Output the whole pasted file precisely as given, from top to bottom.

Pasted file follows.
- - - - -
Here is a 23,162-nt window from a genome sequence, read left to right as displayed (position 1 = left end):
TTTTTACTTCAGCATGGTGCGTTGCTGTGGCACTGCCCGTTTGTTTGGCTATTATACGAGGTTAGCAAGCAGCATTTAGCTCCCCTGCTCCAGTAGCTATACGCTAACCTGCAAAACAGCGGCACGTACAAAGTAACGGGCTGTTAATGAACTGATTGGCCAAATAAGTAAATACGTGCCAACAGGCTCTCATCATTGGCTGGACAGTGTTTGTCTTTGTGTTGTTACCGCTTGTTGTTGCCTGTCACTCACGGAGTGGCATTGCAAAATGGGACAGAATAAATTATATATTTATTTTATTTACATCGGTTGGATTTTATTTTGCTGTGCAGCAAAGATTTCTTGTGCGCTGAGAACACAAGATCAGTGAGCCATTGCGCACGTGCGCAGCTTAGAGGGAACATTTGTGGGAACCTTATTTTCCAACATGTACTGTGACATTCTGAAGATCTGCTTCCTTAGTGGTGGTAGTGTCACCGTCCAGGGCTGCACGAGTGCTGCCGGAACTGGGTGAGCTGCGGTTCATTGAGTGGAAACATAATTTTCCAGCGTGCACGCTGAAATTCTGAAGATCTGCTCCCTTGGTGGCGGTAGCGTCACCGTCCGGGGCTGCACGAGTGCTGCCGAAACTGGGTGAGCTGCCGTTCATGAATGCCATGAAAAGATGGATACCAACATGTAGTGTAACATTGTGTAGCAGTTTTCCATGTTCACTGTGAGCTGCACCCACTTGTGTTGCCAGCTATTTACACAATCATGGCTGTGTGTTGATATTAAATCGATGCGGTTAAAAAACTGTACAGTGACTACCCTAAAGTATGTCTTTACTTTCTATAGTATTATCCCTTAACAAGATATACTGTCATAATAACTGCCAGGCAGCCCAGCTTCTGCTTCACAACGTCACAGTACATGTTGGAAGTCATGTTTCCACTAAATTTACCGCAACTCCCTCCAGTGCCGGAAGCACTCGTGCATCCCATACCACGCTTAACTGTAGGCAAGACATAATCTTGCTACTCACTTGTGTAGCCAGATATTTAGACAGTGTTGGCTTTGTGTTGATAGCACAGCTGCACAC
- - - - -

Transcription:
Here is a 23,162-nt window from a genome sequence, read left to right as displayed (position 1 = left end):
TTTTTACTTCAGCATGGTGCGTTGCTGTGGCACTGCCCGTTTGTTTGGCTATTATACGAGGTTAGCAAGCAGCATTTAGCTCCCCTGCTCCAGTAGCTATACGCTAACCTGCAAAACAGCGGCACGTACAAAGTAACGGGCTGTTAATGAACTGATTGGCCAAATAAGTAAATACGTGCCAACAGGCTCTCATCATTGGCTGGACAGTGTTTGTCTTTGTGTTGTTACCGCTTGTTGTTGCCTGTCACTCACGGAGTGGCATTGCAAAATGGGACAGAATAAATTATATATTTATTTTATTTACATCGGTTGGATTTTATTTTGCTGTGCAGCAAAGATTTCTTGTGCGCTGAGAACACAAGATCAGTGAGCCATTGCGCACGTGCGCAGCTTAGAGGGAACATTTGTGGGAACCTTATTTTCCAACATGTACTGTGACATTCTGAAGATCTGCTTCCTTAGTGGTGGTAGTGTCACCGTCCAGGGCTGCACGAGTGCTGCCGGAACTGGGTGAGCTGCGGTTCATTGAGTGGAAACATAATTTTCCAGCGTGCACGCTGAAATTCTGAAGATCTGCTCCCTTGGTGGCGGTAGCGTCACCGTCCGGGGCTGCACGAGTGCTGCCGAAACTGGGTGAGCTGCCGTTCATGAATGCCATGAAAAGATGGATACCAACATGTAGTGTAACATTGTGTAGCAGTTTTCCATGTTCACTGTGAGCTGCACCCACTTGTGTTGCCAGCTATTTACACAATCATGGCTGTGTGTTGATATTAAATCGATGCGGTTAAAAAACTGTACAGTGACTACCCTAAAGTATGTCTTTACTTTCTATAGTATTATCCCTTAACAAGATATACTGTCATAATAACTGCCAGGCAGCCCAGCTTCTGCTTCACAACGTCACAGTACATGTTGGAAGTCATGTTTCCACTAAATTTACCGCAACTCCCTCCAGTGCCGGAAGCACTCGTGCATCCCATACCACGCTTAACTGTAGGCAAGACATAATCTTGCTACTCACTTGTGTAGCCAGATATTTAGACAGTGTTGGCTTTGTGTTGATAGCACAGCTGCACAC